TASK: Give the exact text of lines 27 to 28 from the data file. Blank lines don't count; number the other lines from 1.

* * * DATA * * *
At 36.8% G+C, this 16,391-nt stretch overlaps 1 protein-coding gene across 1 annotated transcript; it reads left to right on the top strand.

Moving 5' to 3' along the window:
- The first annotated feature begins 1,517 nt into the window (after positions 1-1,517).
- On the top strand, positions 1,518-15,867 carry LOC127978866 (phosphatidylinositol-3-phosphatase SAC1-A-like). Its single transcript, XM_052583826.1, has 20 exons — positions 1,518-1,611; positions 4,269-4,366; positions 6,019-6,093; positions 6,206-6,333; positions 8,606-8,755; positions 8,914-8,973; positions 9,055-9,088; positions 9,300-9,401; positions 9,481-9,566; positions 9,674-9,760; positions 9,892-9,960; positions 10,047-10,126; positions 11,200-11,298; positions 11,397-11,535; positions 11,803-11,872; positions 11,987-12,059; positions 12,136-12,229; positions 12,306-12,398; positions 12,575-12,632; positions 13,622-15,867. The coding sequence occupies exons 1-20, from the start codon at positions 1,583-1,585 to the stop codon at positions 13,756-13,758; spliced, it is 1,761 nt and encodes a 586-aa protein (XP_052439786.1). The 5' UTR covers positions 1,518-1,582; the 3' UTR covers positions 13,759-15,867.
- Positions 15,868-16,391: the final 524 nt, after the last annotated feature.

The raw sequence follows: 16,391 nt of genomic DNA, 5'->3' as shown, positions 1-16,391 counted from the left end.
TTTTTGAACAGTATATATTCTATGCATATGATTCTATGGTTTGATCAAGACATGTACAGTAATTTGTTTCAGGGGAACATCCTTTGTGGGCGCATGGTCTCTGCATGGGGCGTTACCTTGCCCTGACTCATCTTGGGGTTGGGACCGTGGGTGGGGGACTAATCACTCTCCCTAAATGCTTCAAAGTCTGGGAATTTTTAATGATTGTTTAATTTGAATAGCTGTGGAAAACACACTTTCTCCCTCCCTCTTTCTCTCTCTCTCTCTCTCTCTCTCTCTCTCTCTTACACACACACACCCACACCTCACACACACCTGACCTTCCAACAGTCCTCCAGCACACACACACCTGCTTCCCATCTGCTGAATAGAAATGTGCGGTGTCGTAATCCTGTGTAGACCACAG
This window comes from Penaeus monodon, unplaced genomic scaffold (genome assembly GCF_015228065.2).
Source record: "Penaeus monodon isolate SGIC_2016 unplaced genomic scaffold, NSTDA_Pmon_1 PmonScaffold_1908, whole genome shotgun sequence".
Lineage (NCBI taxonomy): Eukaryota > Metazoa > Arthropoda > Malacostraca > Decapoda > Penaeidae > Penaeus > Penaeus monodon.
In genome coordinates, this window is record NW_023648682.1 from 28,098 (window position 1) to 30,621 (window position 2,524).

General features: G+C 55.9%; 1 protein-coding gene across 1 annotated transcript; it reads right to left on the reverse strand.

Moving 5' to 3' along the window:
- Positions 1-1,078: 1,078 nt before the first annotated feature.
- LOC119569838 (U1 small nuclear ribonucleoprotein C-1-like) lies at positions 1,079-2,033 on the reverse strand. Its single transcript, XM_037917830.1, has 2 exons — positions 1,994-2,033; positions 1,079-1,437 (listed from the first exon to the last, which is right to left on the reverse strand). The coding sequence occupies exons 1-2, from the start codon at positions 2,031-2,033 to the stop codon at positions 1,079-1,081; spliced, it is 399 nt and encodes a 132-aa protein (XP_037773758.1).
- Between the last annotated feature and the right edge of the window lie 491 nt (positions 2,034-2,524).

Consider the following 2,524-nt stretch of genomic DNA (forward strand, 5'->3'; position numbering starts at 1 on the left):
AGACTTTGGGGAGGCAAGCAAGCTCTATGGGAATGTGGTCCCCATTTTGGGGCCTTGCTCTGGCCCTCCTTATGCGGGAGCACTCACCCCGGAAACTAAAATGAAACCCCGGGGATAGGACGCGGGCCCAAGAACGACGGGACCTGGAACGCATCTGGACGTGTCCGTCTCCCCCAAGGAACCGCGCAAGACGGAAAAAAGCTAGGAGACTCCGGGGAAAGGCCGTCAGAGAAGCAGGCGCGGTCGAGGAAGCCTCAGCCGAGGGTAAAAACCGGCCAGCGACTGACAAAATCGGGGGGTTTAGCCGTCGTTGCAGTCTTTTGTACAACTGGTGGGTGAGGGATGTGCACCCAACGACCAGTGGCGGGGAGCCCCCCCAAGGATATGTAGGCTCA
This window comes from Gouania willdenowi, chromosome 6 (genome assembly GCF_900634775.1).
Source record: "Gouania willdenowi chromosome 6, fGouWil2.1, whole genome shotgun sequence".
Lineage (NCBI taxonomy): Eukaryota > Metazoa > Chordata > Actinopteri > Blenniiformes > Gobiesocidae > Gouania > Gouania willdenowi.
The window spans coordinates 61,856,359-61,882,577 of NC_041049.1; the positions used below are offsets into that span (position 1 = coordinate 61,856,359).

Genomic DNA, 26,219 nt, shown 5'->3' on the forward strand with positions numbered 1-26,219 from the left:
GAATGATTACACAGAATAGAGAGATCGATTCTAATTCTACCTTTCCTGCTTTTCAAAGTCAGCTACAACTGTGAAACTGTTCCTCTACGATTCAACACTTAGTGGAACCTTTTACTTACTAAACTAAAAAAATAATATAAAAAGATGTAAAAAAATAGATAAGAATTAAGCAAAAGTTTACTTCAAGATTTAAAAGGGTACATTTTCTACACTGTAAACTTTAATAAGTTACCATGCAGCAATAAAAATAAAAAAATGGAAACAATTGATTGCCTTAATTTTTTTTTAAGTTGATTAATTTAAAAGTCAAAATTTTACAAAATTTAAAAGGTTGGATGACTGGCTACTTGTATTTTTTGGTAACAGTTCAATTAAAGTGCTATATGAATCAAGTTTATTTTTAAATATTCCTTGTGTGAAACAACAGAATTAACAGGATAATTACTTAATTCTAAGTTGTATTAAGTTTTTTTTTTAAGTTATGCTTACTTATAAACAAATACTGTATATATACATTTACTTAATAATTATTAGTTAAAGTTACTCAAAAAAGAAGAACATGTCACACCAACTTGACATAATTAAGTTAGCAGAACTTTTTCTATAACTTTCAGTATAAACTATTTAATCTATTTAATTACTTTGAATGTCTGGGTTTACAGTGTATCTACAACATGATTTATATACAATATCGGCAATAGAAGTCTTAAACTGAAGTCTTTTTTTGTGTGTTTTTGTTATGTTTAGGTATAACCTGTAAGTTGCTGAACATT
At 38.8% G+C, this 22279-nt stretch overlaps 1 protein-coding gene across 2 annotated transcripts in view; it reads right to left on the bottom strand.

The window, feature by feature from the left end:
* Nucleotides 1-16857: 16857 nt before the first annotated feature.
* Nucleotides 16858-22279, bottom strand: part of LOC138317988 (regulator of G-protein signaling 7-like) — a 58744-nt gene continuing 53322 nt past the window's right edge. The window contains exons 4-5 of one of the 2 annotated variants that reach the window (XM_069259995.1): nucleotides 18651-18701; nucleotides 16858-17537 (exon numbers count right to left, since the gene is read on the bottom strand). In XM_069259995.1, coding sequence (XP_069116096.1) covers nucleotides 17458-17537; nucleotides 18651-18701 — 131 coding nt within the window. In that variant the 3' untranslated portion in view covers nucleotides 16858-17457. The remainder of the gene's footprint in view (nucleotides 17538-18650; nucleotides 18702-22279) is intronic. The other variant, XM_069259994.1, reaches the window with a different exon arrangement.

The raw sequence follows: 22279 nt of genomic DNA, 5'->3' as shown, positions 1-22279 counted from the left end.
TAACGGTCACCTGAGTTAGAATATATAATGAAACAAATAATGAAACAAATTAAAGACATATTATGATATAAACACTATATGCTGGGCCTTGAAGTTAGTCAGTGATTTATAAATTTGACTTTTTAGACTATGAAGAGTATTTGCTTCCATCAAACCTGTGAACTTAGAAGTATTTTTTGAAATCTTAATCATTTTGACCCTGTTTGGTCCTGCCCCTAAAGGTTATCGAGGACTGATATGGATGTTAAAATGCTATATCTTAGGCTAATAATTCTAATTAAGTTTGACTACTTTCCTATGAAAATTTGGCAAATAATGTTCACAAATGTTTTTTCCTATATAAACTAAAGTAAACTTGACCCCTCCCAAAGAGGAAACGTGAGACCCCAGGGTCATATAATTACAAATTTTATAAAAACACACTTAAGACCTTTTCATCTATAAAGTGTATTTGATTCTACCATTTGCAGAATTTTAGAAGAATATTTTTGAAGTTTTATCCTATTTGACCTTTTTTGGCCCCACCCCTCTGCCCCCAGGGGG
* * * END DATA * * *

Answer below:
* Nucleotides 1-16857: 16857 nt before the first annotated feature.
* Nucleotides 16858-22279, bottom strand: part of LOC138317988 (regulator of G-protein signaling 7-like) — a 58744-nt gene continuing 53322 nt past the window's right edge. The window contains exons 4-5 of one of the 2 annotated variants that reach the window (XM_069259995.1): nucleotides 18651-18701; nucleotides 16858-17537 (exon numbers count right to left, since the gene is read on the bottom strand). In XM_069259995.1, coding sequence (XP_069116096.1) covers nucleotides 17458-17537; nucleotides 18651-18701 — 131 coding nt within the window. In that variant the 3' untranslated portion in view covers nucleotides 16858-17457. The remainder of the gene's footprint in view (nucleotides 17538-18650; nucleotides 18702-22279) is intronic. The other variant, XM_069259994.1, reaches the window with a different exon arrangement.